The new species of pterosaur had an estimated wingspan of seven metres, a spear-like mouth and razor-sharp teeth.
The dinosaur has been named Thapunngaka shawi.University of Queensland PhD candidate Tim Richards, who led the research, said: “It was essentially just a skull with a long neck, bolted on a pair of long wings.
“This thing would have been quite savage.
“It would have cast a great shadow over some quivering little dinosaur that wouldn’t have heard it until it was too late.”
He added: "It’s the closest thing we have to a real-life dragon.”The dinosaur would have used its metre long skull to dive down and grab giant fish which used to live in a vast inland sea which once covered a large part of Queensland.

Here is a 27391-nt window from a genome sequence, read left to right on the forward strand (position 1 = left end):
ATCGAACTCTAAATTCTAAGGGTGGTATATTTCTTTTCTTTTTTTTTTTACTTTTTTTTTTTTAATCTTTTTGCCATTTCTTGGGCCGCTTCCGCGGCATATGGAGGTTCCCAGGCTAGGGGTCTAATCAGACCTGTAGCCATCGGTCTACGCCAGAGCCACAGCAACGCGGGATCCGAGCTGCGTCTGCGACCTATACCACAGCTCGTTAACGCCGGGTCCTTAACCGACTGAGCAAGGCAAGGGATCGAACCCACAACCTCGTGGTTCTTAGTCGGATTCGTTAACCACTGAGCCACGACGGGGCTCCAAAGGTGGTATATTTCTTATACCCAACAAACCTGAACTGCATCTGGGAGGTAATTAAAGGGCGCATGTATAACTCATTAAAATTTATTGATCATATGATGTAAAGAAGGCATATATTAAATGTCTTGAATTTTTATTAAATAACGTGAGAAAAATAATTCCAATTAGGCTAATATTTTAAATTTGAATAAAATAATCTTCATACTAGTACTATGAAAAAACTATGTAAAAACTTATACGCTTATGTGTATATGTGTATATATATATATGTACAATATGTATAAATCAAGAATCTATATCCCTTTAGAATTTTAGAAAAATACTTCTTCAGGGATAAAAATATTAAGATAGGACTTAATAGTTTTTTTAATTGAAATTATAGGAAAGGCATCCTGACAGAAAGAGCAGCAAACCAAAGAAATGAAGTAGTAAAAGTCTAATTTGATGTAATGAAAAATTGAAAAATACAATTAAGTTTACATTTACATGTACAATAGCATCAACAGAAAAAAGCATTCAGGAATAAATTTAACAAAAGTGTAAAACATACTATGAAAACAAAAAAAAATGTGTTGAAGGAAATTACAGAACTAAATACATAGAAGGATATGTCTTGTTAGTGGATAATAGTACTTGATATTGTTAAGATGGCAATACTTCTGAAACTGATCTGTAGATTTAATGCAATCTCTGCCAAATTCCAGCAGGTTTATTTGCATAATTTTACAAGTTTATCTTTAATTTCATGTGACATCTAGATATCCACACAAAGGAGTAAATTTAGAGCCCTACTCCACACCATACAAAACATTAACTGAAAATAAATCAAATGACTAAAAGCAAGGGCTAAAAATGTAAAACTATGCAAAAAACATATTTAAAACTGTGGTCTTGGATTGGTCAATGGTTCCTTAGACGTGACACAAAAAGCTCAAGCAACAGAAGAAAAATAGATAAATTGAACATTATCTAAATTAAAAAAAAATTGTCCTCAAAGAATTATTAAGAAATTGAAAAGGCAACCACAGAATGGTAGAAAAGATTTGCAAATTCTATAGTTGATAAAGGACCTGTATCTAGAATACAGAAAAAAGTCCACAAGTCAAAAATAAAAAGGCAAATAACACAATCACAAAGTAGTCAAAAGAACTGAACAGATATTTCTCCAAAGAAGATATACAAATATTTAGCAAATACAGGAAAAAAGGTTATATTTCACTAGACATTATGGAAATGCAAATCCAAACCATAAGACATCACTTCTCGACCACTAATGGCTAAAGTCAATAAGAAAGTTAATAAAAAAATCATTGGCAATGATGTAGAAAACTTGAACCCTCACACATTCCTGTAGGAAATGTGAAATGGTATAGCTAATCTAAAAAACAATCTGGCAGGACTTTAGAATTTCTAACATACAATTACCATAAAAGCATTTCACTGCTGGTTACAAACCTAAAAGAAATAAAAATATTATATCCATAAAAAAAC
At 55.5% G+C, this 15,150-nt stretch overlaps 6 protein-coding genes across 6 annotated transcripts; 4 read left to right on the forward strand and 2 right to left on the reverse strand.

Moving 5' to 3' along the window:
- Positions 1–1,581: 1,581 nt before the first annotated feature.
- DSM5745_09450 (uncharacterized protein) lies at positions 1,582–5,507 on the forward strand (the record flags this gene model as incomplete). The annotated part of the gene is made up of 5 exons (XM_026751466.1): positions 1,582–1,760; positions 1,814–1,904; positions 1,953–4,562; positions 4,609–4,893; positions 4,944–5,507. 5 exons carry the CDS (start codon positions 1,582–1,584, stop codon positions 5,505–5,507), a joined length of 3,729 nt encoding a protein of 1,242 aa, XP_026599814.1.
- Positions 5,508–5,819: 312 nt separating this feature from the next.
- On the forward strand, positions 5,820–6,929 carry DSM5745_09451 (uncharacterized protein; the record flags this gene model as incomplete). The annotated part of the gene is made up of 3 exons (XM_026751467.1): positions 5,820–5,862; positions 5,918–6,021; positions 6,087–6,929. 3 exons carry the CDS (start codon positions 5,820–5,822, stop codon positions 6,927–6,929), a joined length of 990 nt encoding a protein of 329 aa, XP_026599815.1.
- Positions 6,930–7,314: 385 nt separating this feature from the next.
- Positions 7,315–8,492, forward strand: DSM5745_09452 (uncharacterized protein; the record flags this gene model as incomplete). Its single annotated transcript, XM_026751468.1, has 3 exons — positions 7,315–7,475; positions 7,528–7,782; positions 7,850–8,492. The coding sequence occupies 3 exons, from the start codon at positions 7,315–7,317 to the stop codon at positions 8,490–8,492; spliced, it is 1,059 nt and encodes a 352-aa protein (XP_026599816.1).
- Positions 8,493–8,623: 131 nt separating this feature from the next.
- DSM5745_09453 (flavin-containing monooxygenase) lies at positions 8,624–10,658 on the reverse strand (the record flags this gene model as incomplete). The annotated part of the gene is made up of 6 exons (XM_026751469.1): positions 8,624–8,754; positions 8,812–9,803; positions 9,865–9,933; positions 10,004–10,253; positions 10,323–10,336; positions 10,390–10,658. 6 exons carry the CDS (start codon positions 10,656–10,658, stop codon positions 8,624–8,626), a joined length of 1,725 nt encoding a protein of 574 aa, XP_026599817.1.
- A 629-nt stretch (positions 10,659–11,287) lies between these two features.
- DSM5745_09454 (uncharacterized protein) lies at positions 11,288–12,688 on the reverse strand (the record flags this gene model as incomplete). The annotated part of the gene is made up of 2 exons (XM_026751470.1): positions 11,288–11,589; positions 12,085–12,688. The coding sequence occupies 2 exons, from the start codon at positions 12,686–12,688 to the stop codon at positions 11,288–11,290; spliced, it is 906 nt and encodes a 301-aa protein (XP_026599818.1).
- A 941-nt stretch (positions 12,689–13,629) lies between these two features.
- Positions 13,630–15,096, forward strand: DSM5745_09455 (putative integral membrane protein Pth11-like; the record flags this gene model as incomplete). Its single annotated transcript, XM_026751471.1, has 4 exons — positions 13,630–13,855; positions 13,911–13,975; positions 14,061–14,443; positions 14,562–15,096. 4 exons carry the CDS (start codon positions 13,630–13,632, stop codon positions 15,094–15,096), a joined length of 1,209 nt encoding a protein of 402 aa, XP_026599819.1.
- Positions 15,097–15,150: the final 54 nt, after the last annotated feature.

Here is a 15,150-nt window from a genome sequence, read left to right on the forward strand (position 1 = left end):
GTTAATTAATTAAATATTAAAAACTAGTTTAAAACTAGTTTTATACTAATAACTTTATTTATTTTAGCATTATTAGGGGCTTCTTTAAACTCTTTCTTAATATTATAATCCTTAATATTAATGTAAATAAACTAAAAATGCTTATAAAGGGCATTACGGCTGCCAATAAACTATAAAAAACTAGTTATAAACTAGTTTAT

The discovery of a new pterosaur is rare because of their highly adapted thin bones which were suited for flight but are less likely to be preserved over the many millennia since they died.
The fossil was found in a quarry just northwest of Richmond in June 2011 by Len Shaw, a local prospector who had been searching the area for fossils for decades.The name of the new species honours the First Nations peoples of the Richmond area where the fossil was found, incorporating words from the now-extinct language of the Wanamara Nation as well as Mr Shaw, who discovered the remains.